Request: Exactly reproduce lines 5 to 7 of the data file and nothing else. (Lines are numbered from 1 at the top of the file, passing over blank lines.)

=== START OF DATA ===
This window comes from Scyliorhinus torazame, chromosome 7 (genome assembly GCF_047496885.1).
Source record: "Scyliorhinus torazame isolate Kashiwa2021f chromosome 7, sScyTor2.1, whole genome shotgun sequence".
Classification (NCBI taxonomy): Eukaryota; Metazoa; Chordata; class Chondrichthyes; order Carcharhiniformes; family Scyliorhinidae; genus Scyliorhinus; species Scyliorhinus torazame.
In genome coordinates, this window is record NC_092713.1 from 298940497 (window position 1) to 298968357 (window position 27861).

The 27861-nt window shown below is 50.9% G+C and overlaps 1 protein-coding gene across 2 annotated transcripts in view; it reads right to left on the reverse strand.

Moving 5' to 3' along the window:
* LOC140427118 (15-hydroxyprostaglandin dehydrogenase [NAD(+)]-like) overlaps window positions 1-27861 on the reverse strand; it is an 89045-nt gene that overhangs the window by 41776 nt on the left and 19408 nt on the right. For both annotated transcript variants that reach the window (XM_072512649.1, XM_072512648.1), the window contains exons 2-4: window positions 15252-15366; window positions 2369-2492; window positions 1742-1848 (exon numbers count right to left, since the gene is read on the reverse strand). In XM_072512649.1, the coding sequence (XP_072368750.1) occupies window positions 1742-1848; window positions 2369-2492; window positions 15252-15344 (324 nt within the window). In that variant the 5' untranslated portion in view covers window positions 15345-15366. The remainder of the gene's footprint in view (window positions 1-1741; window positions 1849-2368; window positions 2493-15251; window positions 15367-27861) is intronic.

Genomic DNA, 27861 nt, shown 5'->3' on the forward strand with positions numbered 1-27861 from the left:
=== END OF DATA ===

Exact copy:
The 27861-nt window shown below is 50.9% G+C and overlaps 1 protein-coding gene across 2 annotated transcripts in view; it reads right to left on the reverse strand.

Moving 5' to 3' along the window:
* LOC140427118 (15-hydroxyprostaglandin dehydrogenase [NAD(+)]-like) overlaps window positions 1-27861 on the reverse strand; it is an 89045-nt gene that overhangs the window by 41776 nt on the left and 19408 nt on the right. For both annotated transcript variants that reach the window (XM_072512649.1, XM_072512648.1), the window contains exons 2-4: window positions 15252-15366; window positions 2369-2492; window positions 1742-1848 (exon numbers count right to left, since the gene is read on the reverse strand). In XM_072512649.1, the coding sequence (XP_072368750.1) occupies window positions 1742-1848; window positions 2369-2492; window positions 15252-15344 (324 nt within the window). In that variant the 5' untranslated portion in view covers window positions 15345-15366. The remainder of the gene's footprint in view (window positions 1-1741; window positions 1849-2368; window positions 2493-15251; window positions 15367-27861) is intronic.